6. So, that leaves the question, how often should MRIs be performed? Our neurologist said he would not order one unless he saw enough degredation in the physical symptoms to warrant it. I'm sure our insurance providers here in the U.S. also have influence over this decision. But as you say, you have to make an assumption, and an assumption is quite different from knowing it is working. I also think a lot of MS patients are a bit skeptical of the clinical trials run by drug companies, because they are, in fact, run by the drug companies themselves and doctors, who in many cases, have a COI. When my wife went off of Copaxone a few years ago, I was against the decision. However, after seeing the improvements she has made since being off of the drug, both in physical appearance & mental state, I have to "assume" it was the right decision. I appreciate your response and enjoy your very comprehensive blog. Thanks for your efforts.

    1. Good for her,me I thank copaxone,don’t work for everyone,because I been own it for two years ,I don’t see know improvement.

  7. Re: "So, that leaves the question, how often should MRIs be performed?"If the results of the MRI are going to affect clinical decision making, i.e. switch, stop, start of escalate treatment, I would recommend doing an MRI annually. If it is not going to affect a decision making then there is no reason to repeat scans.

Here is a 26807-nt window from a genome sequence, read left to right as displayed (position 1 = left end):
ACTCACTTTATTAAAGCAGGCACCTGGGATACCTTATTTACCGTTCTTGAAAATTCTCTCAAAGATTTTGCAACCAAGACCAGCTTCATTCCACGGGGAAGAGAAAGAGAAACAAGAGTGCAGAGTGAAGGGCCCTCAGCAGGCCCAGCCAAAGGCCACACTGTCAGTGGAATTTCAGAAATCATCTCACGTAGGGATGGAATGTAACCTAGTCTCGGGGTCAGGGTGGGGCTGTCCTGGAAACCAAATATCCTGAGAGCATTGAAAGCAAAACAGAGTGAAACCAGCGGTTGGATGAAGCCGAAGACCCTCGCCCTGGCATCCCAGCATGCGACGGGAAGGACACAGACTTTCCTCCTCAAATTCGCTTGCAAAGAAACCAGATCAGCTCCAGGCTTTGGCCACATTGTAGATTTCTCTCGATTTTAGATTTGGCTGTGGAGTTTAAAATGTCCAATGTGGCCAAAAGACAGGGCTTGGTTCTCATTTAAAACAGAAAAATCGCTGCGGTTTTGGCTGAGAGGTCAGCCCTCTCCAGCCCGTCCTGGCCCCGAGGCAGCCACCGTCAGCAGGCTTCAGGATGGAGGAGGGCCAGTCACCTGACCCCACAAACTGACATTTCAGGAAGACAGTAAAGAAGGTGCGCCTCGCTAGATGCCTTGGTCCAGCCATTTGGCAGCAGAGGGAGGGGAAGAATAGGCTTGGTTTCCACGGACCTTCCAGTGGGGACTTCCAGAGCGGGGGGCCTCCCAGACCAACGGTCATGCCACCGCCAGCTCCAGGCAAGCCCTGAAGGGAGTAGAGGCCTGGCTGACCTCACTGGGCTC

8. I have been using Copaxone for 17 years. I have had only 2 exacerbations. I have what I consider significant dimpling but I'm still ambulatory and doing very well other than the aesthetic issues.I'm very grateful for what Copaxone has provided me!

  9. I've been on Avonex for five years. Almost a month ago as the needle barely broke my skin I felt severe pain. Overnight a lump appeared, pain so intense I couldn't put any weight on that leg. The pain spread to an area around the injection site about the radius of a spread open hand. A couple days later when I would sit or stand to hobble to the bathroom, a hot dog size and shape appeared by the other lump, going horizontally on my thigh. Still extreme pain. TWO visits to the er I was told I had underline infection. Two Dr visits I was told needle hit a muscle . Another said faulty needle injured muscle. Now I'm wondering if it could be this and how do i find out? Is this something that will stay now, along with the pain? What kind of Dr can help me?